Jared, his Brother and their Friends

Enduring a 344-day Ocean Voyage

After boarding the eight vessels, the intrepid pilgrims “set forth into the sea, commending themselves unto the Lord their God” (Ether 6:4). It is our opinion that the Jaredite ocean route from Moriancumer on the eastern coast of Asia near mount Shelem (Laoshan) continued eastward across the northern Pacific Ocean to the western coast of North America, somewhere near Baja California. This view is based on our knowledge of the patterns of wind circulation and ocean currents in the Pacific Ocean and the historical geography of the Pacific region.
After camping on the seashore for four years, the Jaredites "set forth into the sea" aboard their barges.
Once under way, and apparently without delay, the Lord “caused that there should be a furious [extremely angry] wind blow upon the face of the waters, towards the promised land; and thus they were tossed upon the waves of the sea before the wind” (Ether 6:5). “Many times” the eight vessels were “buried in the depths [dips] of the sea, because of the mountain waves which broke upon them, and also the great and terrible tempests which were caused by the fierceness [intensity or velocity] of the wind” (Ether 6:6). “Tempests” are circular winds moving at significantly high velocity around low pressure cells—counterclockwise in the northern hemisphere—forming tropical storms and hurricanes. But “when they were buried in the deep there was no water that could hurt them, their vessels being tight like unto a dish, and also they were tight like unto the ark of Noah; therefore when they were encompassed about by many waters they did cry unto the Lord, and he did bring them forth again upon the top of the waters” (Ether 6:7).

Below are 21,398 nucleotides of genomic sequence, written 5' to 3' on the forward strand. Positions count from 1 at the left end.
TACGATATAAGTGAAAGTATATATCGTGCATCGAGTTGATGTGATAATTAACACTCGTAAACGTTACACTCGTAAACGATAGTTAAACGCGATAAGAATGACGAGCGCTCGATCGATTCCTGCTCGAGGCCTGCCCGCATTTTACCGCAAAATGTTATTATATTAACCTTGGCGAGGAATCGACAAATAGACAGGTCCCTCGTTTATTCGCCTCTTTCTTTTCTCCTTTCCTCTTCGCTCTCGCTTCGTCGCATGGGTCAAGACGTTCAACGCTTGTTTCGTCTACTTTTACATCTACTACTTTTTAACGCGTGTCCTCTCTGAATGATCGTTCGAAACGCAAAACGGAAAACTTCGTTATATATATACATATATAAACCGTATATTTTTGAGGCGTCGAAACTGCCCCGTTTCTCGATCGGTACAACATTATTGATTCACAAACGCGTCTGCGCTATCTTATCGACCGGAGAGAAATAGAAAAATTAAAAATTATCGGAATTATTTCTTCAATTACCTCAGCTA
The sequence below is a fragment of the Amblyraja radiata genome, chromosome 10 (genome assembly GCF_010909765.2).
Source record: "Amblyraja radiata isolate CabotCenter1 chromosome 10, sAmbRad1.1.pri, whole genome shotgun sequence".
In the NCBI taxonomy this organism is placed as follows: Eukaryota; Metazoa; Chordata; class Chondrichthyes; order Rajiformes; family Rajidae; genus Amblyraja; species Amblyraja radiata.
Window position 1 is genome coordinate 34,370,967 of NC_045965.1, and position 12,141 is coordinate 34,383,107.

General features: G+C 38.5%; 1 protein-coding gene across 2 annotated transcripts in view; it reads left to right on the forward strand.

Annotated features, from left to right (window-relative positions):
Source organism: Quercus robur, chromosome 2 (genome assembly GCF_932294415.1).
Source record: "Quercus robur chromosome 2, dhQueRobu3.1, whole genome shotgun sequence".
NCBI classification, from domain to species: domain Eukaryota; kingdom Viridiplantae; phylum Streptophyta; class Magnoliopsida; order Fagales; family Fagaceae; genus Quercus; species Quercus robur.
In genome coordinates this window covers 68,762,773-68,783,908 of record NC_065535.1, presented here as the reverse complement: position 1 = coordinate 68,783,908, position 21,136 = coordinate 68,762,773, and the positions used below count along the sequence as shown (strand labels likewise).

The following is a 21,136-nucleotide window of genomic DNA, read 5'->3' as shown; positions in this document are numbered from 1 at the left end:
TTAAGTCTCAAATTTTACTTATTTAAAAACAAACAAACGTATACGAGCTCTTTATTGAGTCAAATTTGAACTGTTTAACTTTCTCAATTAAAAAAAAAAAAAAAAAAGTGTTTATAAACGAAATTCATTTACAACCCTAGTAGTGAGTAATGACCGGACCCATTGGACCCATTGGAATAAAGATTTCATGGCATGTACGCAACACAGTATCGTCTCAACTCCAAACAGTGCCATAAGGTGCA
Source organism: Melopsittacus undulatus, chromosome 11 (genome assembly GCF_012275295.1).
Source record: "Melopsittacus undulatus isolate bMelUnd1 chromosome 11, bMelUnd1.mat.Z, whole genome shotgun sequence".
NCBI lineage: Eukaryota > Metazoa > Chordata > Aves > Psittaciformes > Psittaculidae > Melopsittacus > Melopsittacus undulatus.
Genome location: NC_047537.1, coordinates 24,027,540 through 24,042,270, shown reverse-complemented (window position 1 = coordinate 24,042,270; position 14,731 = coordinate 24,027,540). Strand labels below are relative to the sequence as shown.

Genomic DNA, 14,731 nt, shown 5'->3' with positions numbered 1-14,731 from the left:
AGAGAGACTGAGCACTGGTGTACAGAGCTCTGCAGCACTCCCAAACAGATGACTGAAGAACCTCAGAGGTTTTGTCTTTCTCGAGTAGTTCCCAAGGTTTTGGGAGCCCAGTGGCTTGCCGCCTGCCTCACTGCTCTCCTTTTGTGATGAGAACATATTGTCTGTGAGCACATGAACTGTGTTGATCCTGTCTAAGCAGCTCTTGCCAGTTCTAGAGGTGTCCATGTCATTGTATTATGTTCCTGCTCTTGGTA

Satellite image of a typhoon (hurricane) east of Mount Laoshan.
To the east of mount Shelem (Laoshan) is the Yellow Sea, with its warm Kuroshio (Black) Current, sometimes called the Japan Current. The Kuroshio Current is one of the roughest in the western Pacific Ocean with eddy-like circular movements of the water, counter to the dominant current along the China coast. The brother of Jared called these waters the “raging deep” even before their boats were put to sea (Ether 3:3). The strong Kuroshio Current is analogous to the powerful Gulf Stream in the Atlantic Ocean. The warm waters of the Yellow Sea are a source region for periodic tropical storms and hurricanes (tempests), with typical hurricane speeds of 75 miles per hour or more. According to the Beaufort Scale, an empirical measure for describing wind speeds based on observed sea conditions, the winds associated with tropical storms and hurricanes correlate with ocean waves reaching heights of 30 to 50 feet.